To determine the relative impact of chronic hepatitis C (CHC) and comorbid psychiatric illness on the health-related quality of life (HRQoL).Psychiatric conditions are more common among patients with CHC but their relative influence on HRQoL is not well understood.We identified 864 veterans who had previously completed a veteran-specific HRQoL questionnaire (SF-36V) as part of the 1999 VA Large Health Survey with known HCV antibody (anti-HCV) status before the survey. For 201 anti-HCV(+) and 663 anti-HCV(-) patients, we compared the HRQoL status and the prevalence of 6 major psychiatric diagnoses. We conducted multiple regression analyses to measure the effect of anti-HCV status and psychiatric comorbidity.Compared with the anti-HCV(-) group, anti-HCV(+) veterans were more likely to have alcohol dependence (P<0.001), depression (P=0.01), or posttraumatic stress disorder (PTSD) (P<0.004). The anti-HCV(+) group also reported lower HRQoL on 4 of the 8 SF-36V subscales (P<0.01) and the mental component summary scale (P<0.001). Even after adjusting for demographic variables and comorbid psychiatric illness, anti-HCV(+) patients reported a significantly lower mental component summary score (P<0.01) than did anti-HCV(-) patients. Multiple regression analysis found that depression and PTSD predicted lower HRQoL scores for all 8 HRQoL subscales (P<0.01) and both the physical (P<0.001) and mental component (P<0.03) summary scales independent of anti-HCV status.The HRQoL is significantly impaired in veterans with CHC, particularly the mental health components of HRQoL. In contrast, comorbid depression and PTSD are associated with both lower physical and mental components of HRQol, independent of CHC.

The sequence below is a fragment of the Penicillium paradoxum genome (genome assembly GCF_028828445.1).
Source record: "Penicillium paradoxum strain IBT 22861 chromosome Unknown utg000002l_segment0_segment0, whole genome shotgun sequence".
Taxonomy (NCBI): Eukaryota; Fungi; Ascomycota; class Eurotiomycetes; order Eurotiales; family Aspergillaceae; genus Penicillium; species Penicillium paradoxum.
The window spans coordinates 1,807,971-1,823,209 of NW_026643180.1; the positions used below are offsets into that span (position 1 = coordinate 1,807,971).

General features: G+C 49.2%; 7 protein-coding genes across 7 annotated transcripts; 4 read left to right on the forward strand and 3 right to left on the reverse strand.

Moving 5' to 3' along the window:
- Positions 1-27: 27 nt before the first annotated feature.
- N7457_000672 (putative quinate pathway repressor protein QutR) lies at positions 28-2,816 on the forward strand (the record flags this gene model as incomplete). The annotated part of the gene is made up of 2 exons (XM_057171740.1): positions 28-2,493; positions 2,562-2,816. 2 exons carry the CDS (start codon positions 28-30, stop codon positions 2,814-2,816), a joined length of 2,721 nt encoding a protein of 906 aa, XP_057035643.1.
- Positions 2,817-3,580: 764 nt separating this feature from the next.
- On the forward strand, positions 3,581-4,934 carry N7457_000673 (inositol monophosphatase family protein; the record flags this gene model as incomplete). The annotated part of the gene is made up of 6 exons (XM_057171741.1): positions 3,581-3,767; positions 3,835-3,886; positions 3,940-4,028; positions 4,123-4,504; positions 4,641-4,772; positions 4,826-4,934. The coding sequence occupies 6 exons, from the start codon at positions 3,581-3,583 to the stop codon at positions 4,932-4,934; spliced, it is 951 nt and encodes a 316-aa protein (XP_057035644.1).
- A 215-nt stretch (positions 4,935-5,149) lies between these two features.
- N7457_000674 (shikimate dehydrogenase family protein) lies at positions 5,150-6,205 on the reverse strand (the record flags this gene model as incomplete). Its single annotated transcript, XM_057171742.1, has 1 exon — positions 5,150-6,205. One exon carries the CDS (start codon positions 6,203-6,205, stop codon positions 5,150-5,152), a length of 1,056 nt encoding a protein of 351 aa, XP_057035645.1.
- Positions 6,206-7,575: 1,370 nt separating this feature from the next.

View details for Web of Science ID 000239136700012
View details for PubMedID 16825936